Digital Pattern Webbing For the Army

SHAH ALAM: Digital pattern webbing for the Army. The Army has a issued a request for bids for 49,431 “webbing digital equipment set complete” to be supplied within three years. The digital pattern webbing consists of a belt, shoulder harness and pouches for ammo, water and other personal items. The items could be used separately or in one ensemble, for operational or ceremonial duties.

According to the specifications:

There is a requirement to equip the army personnel with an effective and ergonomically designed pack and webbing, which will afford the soldier to bear the load with ease, comfort whilst not hindering his movement or tactical action in all situations. It shall be designed to allow enough space to store personal equipment required by the soldier to sustain and operating effectively throughout the operation.

Soldiers stand at attention with their webbing gear in a picture taken in late 2020. BTDM

What is interesting that the webbing pack has largely been superseded by the body armour vest in most armies though these have been retained for parades and other ceremonial duties. The pouches from the current and the new ones being sought could also be fitted on MOLLE compatible body armour vest.

A machine gun team at Exercise Para Predator 1/2021. Note both are wearing the body armour vest instead of the webbing gear. BTDM

It is for this reason, most of the webbing gear pictures used in this post were those taken during parades.

Soldiers of 10th Para Brigade with their webbing gear. They manned an Adnan ambulance. BTDM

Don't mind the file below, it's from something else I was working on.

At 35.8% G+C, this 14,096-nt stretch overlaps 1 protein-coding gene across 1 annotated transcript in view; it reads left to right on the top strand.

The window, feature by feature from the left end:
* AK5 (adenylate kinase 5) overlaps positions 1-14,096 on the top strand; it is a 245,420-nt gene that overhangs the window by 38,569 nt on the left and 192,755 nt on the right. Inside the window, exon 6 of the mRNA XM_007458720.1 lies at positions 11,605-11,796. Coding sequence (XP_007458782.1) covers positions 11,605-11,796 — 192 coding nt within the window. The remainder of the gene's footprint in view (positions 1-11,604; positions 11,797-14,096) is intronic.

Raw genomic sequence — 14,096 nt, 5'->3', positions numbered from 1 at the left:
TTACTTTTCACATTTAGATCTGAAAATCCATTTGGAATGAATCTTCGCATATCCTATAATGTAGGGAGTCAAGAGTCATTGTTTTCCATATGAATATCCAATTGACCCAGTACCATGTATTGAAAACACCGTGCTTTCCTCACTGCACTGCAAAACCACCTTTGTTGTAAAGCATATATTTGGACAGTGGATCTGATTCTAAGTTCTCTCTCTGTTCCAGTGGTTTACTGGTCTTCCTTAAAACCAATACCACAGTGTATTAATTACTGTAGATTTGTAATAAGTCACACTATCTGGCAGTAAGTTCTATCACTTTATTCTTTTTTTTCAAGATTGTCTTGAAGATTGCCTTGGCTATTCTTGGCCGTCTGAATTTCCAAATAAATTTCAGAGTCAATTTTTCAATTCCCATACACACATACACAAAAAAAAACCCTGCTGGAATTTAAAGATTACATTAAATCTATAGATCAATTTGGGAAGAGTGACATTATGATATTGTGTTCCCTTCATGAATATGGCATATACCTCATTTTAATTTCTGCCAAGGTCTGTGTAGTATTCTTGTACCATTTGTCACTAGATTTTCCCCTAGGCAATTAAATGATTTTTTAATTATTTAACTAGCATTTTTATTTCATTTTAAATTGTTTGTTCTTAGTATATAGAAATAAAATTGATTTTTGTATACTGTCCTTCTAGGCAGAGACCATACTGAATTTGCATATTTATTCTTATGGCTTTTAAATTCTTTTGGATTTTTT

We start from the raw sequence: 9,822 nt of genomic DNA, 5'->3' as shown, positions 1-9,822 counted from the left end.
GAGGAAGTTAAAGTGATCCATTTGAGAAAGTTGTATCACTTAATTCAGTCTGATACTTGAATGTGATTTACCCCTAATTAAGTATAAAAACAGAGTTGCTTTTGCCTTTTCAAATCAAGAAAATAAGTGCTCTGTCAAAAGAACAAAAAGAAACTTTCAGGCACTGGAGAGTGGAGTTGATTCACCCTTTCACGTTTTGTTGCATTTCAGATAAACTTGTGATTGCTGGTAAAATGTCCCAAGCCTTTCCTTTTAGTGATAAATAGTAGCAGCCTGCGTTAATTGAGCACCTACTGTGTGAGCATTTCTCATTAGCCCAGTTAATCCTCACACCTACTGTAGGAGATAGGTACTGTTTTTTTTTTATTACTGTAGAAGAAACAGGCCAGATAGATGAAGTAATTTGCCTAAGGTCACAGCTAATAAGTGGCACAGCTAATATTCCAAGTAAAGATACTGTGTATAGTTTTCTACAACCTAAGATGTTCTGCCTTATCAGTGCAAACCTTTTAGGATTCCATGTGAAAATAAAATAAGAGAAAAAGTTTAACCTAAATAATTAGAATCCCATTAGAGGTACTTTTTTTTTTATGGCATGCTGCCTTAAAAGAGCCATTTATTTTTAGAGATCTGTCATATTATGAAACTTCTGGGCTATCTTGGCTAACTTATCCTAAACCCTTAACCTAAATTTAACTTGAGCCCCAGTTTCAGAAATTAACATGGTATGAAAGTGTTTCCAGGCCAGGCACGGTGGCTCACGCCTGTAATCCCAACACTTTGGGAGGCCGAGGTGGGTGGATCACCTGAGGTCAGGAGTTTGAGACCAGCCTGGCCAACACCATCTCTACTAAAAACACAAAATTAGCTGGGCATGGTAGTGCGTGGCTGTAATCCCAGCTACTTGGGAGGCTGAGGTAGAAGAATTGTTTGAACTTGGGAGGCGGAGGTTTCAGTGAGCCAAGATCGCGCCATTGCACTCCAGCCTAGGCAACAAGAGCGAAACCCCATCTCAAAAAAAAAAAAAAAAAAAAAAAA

That said the current Malaysian Army webbing pack – including those of the RMN and RMAF – look very awkward as they did not seem to fit to the wearers body. Furthermore the flaps and D-rings -usually made of plastic – looked very fragile (see the first picture, above and the fourth, picture below).

Army chief Gen Zamrose Mohd Zain presenting a present to a soldier who had passed out from the the Army training centre at Port Dickson in early 2020. Note the the ill fitting webbing gear on the soldier. BTDM.

As I was researching the Internet on other users, I found out that the Royal Thai Army and the Royal Thai Marine Corps also used webbing gear during parades and other ceremonial duties. Theirs of course looked nicer and well designed and tailored.

A Royal Thai Marine stand at attention at a recent passing out parade in Bangkok. Internet

Hopefully the supplier for the RFB will be able to produce a webbing pack that is sturdy, almost soldier proof and looks good as well as the ones used by the Thai marines (above and below).

Royal Thai Marines in their BDU and webbing gear. Internet


— Malaysian Defence

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9 Comments

  1. >webbing
    >body armor

    You’re thinking about chest rigs, and for Malaysian army, whose still emphasize jungle, using webbings is much better than chest rigs which is more suited for MOUT or mass motorized infantry wave like what soviet soldier did in the cold war (before catching on with western militaries). Also chest rigs could be worn over body armor and some body armor design had that molle loops where soldier can mount magazines and other essentials that simulates chest rigs.

    This isn’t a catch all solution as mechanized infantry units and para would be better off with chest rigs than webbings

    >looks